RIO DE JANEIRO, Tuesday, August 9, 2016 – Day four of the Olympic regatta with only three days of rowing under the belt of the Canada team. Rough conditions at the beginning of the regatta were the cause of challenges across the board that continued into Sunday causing racing to be called off on the regatta’s second day.
Team Canada opened the Rio 2016 Olympic Regatta with competition from the women’s single sculls, lightweight men’s four and the men’s quadruple sculls on Saturday, August 6. Carling Zeeman was the first Canadian on the water in the women’s single sculls. Undaunted by strong winds, Zeeman placed first in her heat and headed straight to quarters. The lightweight men’s four and men’s quadruple sculls continued on to the repechage.
Racing was postponed on day two and caused a busy Monday on the water with six Canadian crews competing. The lightweight women’s double sculls and men’s four booked spots in their semifinals, with Lindsay Jennerich and Patricia Obee coming in first in their heat. The women’s eight and women’s pair, with third and fourth place finishes respectively, progressed to the repechage. The men’s quadruple sculls and lightweight men’s four, who were competing in the repechage, finished out of contention for a spot in the semifinals. The men’s quad will compete in the B-Final on Wednesday.
Two Canadians crew raced on day three with Carling Zeeman in the women’s single sculls quarterfinals and the women’s pair of Nicole Hare and Jennifer Martins in the repechage. Zeeman finished third in her heat and grabbed a spot in the semifinal in a tight race against Zimbabwe and Bermuda. The pair finished in fourth, close behind the French crew. Hare and Martins will compete in the C-Final.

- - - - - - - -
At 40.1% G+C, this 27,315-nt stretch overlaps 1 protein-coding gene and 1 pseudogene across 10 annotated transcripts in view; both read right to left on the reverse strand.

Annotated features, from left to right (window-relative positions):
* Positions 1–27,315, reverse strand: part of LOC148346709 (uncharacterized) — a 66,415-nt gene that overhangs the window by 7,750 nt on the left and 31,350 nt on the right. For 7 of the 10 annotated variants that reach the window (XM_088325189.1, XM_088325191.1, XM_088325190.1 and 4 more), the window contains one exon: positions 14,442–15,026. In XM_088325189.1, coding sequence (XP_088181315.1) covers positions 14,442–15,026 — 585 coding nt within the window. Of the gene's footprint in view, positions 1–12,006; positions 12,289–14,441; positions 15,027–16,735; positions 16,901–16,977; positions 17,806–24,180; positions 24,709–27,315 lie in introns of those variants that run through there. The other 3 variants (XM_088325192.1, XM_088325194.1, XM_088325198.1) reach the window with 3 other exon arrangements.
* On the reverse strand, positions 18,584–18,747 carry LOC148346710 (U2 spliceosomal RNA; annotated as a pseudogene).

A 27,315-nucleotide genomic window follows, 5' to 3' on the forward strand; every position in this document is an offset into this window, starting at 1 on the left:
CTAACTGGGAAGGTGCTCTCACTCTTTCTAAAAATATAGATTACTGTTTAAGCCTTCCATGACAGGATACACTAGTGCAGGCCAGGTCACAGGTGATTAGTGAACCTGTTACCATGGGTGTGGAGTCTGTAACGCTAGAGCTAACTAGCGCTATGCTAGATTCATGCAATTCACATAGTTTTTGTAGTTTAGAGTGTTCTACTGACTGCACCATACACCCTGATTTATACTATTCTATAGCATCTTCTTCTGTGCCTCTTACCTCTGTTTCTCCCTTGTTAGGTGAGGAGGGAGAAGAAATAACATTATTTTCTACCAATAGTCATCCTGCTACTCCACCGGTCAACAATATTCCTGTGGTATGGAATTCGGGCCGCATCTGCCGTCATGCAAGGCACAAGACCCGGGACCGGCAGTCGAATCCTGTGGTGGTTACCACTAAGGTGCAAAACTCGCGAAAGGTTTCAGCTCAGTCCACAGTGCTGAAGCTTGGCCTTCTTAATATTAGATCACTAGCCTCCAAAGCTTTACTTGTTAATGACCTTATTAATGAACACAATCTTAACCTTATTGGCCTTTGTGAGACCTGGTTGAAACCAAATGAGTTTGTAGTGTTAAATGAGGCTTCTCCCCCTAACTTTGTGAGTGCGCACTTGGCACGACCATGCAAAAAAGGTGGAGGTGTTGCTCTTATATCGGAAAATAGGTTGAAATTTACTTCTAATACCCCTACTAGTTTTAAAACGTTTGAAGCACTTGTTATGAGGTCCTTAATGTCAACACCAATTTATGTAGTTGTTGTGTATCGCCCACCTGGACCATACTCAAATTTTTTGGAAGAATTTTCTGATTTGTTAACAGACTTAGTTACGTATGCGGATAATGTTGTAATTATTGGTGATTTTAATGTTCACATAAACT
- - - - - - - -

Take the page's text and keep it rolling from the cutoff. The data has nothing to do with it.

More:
Carling Zeeman on approaching the race and her competitors:
“For me it’s important to focus on myself and stay within the boat. As soon as the draw comes out I acknowledge it, see who’s in my race, but after that it’s important to focus on me.”
Lindsay Jennerich on Monday’s race:
"I think it was a well executed race. That's what we wanted to do…I think the goal this time was just to have the confidence that we trained to do it classy, we trained to do it patiently, we trained to do it with confidence and I think that we did that today.”
Rowing is scheduled to begin tomorrow at 8:30 a.m. and will be streamed online at CBC.ca. Canada’s first race tomorrow is the lightweight women’s double sculls semifinal at 9:00 a.m. BRT.
Full schedule for August 10 (all times BRT).